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Jerusalem Center for Public Affairs
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Exclusive: The Significance of Reza Pahlavi’s Visit to Israel

Filed under: Iran, Israel

Exclusive: The Significance of Reza Pahlavi’s Visit to Israel
(Left to right) Israeli Intelligence Minister Gila Gamliel, Yasmine Pahlavi, Reza Pahlavi, Sara Netanyahu, and Prime Minister Benjamin Netanyahu. (Iran International)
Journalist Ahdeya Ahmed
Journalist Ahdeya Ahmed

Israeli Minister of Intelligence Gila Gamliel hosted Reza Pahlavi, the son of the Shah of Iran and the most senior Iranian personality to pay a public visit to Israel (April 17-21, 2023). This is an analysis of the visit from journalist Ahdeya Ahmed, former chairwoman of the Bahraini Journalists Association.

At a time when the Iranian people are rebelling against the ayatollah regime, much of the world watched the visit of Iran’s Crown Prince Reza Pahlavi to Israel with surprise and admiration.

Israel’s invitation to Pahlavi was brave, showing that Israel could speak directly to the Iranian people. It also came at a time when the people of Iran feel abandoned by the world. Condemnations of the brutality of the Iranian regime by a few human rights organizations will not confer benefits on the Iranian people. The international community stands with Iranian youth and women tortured and killed daily by the regime thugs. But Israel was the only country that invited Pahlavi recently, which infused the Iranian people with the fact that a strong power stands shoulder-to-shoulder with them. That sends an unmistakable message to the ayatollahs.

In the Gulf, the Crown Prince was never considered an adversary. He was not involved in any intrigues targeting Gulf countries’ stability; therefore, the Gulf does not frown upon him like the ayatollahs and the IRGC.  Whatever history the former Shah may have had in our region, it was left in the past. Whether there was a rift between the Shah and Gulf states or not, Reza Pahlavi, the son, was never considered an adversary.  On the contrary, a local Bahraini newspaper published a full-page interview with Reza a decade ago, following the Iranian regime’s attempted coup in Bahrain in 2011.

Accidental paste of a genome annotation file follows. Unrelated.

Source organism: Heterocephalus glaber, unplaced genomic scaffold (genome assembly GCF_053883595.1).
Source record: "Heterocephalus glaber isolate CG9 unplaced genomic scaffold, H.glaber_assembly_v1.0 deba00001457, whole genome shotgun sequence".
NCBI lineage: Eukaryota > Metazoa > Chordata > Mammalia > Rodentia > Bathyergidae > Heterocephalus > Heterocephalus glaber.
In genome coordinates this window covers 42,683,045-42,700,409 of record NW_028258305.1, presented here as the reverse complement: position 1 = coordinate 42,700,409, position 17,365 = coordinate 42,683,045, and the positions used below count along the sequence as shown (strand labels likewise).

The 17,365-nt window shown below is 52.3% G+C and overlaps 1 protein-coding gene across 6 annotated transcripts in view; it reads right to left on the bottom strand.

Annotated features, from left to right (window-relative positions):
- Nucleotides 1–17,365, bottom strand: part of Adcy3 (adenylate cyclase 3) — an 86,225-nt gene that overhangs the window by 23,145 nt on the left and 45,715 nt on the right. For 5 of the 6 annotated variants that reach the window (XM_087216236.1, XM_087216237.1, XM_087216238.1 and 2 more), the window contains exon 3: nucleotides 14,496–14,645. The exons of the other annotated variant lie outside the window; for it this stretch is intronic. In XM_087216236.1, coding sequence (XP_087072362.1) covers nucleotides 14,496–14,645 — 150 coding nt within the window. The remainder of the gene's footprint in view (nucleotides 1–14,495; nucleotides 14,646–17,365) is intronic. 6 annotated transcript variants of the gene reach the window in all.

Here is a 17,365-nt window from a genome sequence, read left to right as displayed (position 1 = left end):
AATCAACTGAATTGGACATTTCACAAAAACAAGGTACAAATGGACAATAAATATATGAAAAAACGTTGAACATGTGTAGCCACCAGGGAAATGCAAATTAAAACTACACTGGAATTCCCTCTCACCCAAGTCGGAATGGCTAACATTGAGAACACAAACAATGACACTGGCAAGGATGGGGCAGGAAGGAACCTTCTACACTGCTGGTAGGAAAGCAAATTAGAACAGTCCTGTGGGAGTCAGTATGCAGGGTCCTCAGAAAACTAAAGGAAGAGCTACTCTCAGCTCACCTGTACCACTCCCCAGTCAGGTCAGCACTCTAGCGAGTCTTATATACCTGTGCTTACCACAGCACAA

The Gulf countries were reminded over the course of four decades that the ayatollah regime was an enemy. As a result, Gulf leaders also supported Iraq in its war against the ayatollah regime.  

As a sovereign nation, Israel has the right to invite political figures at its pleasure.  But this time, Reza was viewed not just as the Shah’s son but as the representative of the Iranian opposition. And in fact, any country would embrace a political figure who could be the future leader of a country that threatens its neighbors’ existence today. Supporting Pahlavi in any form is Israel’s right.   

Israel’s invitation attracted attention across the globe. Pahlavi publicly announced and promoted the visit, particularly his visit to religious sites in Israel. It was significant to show that the leader Israel supports as a friend is far from the ayatollah regime that kills women who choose to leave their hair uncovered.

The impact of the visit was positive in the minds of all those who reject the IRGC and seek an empowered and publicly acknowledged opposition figure. People in the Gulf have suffered at the hands of Iran’s brutal proxy groups. Now they saw that Israel invited an Iranian figure who stands a chance of replacing the brutal ayatollahs. Forty-three years of wars and Iran’s subversive agendas toward its neighbors will never be brushed off.  Israel supported Pahlavi by promoting the only acceptable face of the Iranian opposition, bearing in mind that the Iranian opposition in this case is not only the Iranian people but the people in the Gulf whose children died in the war with the Houthis, funded by the Iranian regime.  

People in Bahrain have also been impacted by terrorist cells funded by Hizbullah to create chaos in Bahrain and involved in acts of terrorism. The Iranian opposition is also people who fear Hamas’ rockets targeted at them. Therefore, in this context, the resistance towards the Iranian regime extends well beyond the Iranian people themselves.

Crown Prince Reza, the eldest son of the Shah of Iran, Mohammed Reza Pahlavi, ended his visit to Israel with a statement reflecting the uniquely friendly relationships between Iran and Israel before the doomed so-called Islamic revolution. In 1979, some believed Iran fomented a revolution, but most Iranians understood the revolution was, simply put, Islamic extremists hijacking a country with thousands of years of a rich civilization.